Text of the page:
Communication with your Little~ Styles and Coaching (webinar)Presentation Transcript
Communication with Your Little: Styles and Coaching Facilitated by: Aleesha Nash The Center for Training and Professional Development Big Brothers Big Sisters of NYC
Goal To Identify the effective styles of verbal and nonverbal communication which can enable volunteers to be “askable” adults for children.
Objectives To Identify personal communication skills To understand communication from a child’s perspective To develop effective communication skills To practice skills for becoming an “askable adult”
Agenda Welcome What is Communication? Effective Communication Tactics Roadblocks & Tips Skill Building Scenarios Wrap Up, Q & A
What is Communication?
What is Communication? Communication is the activity of conveying information. Communication requires a sender, a message, and an intended recipient The communication process is complete once the receiver has understood the sender.
Communication Variables Attitude Information levels Communication skills Social systems Sensory channel
What are some bad communication habits?
BARRIERS TO ACTIVE LISTENING Resistant to change Jumping to conclusions Getting distracted Losing patience Overreacting Interrupting
Roadblocks to Communicating with Youth Accusations Rationalizations Irrational statements Pacifying statements Rhetorical questions Source: Big Brothers Big Sisters of America.(1991). Volunteer Development Seminar “Communication Skills”, pp. 26-40. Volunteer Education and Development Manual.
Effective Communication Active listening Direct, assertive expression Body language Anger – expressing it and receiving it
Effective Communication Skill ACTIVE LISTENING
“We hear only half of what is said to us, understand only half of that, believe only half of that, and remember only half of that” Quote by Dina Jo Chacon, cited in “Communication Basics” by Kathy Walker et. al (Kansas State University, 2002)
ACTIVE LISTENING Paraphrasing Door opening Probing Open ended questions Perception checking “DON’T JUST HEAR”
Tips for Active Listening Make Eye Contact Adjust your body posture Give verbal or nonverbal acknowledgement Clear your mind Avoid distracting behaviors
Effective Communication Skill DIRECT, ASSERTIVE EXPRESSION
Direct, Assertive Expression Speaking and expressing… What you think What you feel What you want How do we do this? “I” statements Non defensive tone
“I” Statement Activity Convert statement below into an “I” statement. “You know that’s not right”
“I” Statement Activity Convert statement below into an “I” statement. “You’re not listening to me”
Effective Communication Skill Body Language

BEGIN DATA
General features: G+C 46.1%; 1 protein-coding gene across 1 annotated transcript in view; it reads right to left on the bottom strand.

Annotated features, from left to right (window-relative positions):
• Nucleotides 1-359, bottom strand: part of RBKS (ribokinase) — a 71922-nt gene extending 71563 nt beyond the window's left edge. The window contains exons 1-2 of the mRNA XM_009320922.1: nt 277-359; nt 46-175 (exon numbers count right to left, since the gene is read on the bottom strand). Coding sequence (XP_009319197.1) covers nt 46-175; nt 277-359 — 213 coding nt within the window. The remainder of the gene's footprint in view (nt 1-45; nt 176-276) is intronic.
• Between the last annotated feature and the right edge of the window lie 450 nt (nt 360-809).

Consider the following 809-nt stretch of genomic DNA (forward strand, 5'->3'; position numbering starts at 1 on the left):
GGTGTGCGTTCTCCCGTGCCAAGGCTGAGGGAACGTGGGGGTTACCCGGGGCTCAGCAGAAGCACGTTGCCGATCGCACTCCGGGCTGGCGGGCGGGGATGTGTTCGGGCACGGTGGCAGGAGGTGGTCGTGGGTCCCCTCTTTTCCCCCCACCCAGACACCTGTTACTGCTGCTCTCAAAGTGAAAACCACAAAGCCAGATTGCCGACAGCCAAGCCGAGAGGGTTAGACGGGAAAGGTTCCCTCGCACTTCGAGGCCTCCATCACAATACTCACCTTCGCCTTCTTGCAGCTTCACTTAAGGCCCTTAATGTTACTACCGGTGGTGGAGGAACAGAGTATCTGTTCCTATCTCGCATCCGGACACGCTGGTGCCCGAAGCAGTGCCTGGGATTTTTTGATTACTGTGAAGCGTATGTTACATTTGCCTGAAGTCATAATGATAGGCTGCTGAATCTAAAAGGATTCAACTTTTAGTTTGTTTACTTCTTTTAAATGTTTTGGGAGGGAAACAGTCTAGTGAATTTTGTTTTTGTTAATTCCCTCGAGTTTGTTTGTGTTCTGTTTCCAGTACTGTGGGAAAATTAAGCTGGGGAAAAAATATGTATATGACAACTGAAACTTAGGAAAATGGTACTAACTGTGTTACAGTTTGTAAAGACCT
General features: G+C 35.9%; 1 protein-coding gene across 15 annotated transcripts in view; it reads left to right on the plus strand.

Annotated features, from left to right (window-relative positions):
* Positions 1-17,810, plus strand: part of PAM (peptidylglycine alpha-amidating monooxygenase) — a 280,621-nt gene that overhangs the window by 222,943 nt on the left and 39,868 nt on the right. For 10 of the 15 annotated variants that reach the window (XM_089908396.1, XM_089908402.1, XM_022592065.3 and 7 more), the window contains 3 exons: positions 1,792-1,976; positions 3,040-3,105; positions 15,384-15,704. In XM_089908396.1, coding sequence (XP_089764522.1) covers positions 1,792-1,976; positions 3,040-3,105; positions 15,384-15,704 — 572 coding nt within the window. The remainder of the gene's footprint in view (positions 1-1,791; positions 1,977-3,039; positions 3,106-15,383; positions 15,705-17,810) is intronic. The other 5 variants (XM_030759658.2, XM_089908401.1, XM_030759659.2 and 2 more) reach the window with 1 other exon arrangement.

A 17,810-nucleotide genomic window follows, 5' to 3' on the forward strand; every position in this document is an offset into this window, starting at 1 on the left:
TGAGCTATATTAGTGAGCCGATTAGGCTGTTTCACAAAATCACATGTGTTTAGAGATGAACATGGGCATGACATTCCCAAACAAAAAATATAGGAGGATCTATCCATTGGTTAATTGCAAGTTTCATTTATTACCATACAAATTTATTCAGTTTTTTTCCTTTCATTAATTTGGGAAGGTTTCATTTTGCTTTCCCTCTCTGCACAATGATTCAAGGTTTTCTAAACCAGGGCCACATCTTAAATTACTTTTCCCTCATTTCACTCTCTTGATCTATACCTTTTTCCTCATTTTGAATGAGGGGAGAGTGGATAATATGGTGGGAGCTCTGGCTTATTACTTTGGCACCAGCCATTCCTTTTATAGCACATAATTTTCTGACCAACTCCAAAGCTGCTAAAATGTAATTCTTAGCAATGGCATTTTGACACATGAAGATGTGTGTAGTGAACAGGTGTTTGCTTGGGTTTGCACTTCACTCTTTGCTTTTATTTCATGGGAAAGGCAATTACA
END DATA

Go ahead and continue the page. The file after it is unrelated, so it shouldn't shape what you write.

Body Language Includes: Facial expressions Eye contact Stance / Space Movement of arms, hands, and legs
Effective Communication Skill ANGER – EXPRESSING IT AND RECEIVING IT
Anger -Expressing it & Receiving it One of the least understood emotions Other emotions often expressed as anger Receiving someone else’s anger can be a challenge
Anger -Expressing it & Receiving it Things to remember when you are angry: Use “I” statements Talk about yourself first Be descriptive Avoid judgments “better”, “worst” or “should”
Anger -Expressing it & Receiving it Ways to overcome the challenge of receiving anger: Understand Acknowledge Rephrase Common ground Take action & follow up
Youth Development7-9 Year Olds Alert to feelings of others / unaware of how their actions affect others. Enjoys talking and eager to learn Difficulty making decisions Child is center of own world and tends to be boastful
Youth Development 10-12 Year Olds Sensitive to criticism, recognizes failure / capacity for self-evaluation Eager to answer questions Very curious Main worry concerns are school and peers
Youth Development13-15 Year Olds Body image and self-concept can be intertwined Vulnerable, emotionally insecure, fear of rejection, mood swings Sexual identity formation Loud behavior
Youth Development 16-18 Year Olds Worried about failure Conflicting feelings about dependence / independence Confused and disappointed in discrepancies between stated values and actions of family, friends and society
Tips for Communicating with Youth Listen Don’t Judge Pay attention to language Have respect for teens’ ideas Compromise may be necessary Show care and concern Learn to read non-verbal cues Appreciate Clarify Stick with it Be authentic
Communicating with Youth Communication Scenarios
Skill Building Scenario You and your Little Brother have been matched for three months. He is 16 years old. During the three months you have spent together, your Little Brother has never expressed an opinion about what he wants to do or chosen an activity. You haven’t wanted to push him, so you have go ahead and chosen for the both of you. Now you feel he should be taking some responsibility in the relationship and want to tell him how you are feeling.
Skill Building Scenario Your Little Sister is 13 years old. She is a very nice girl but is very loud and has no sense of what is appropriate socially. She resents being corrected but must be kept under control. You are in a restaurant after a long afternoon of mall walking and your Little Sister is talking at the top of her voice, using obscenities and eating sloppily. What do you say? You have been matched for four months.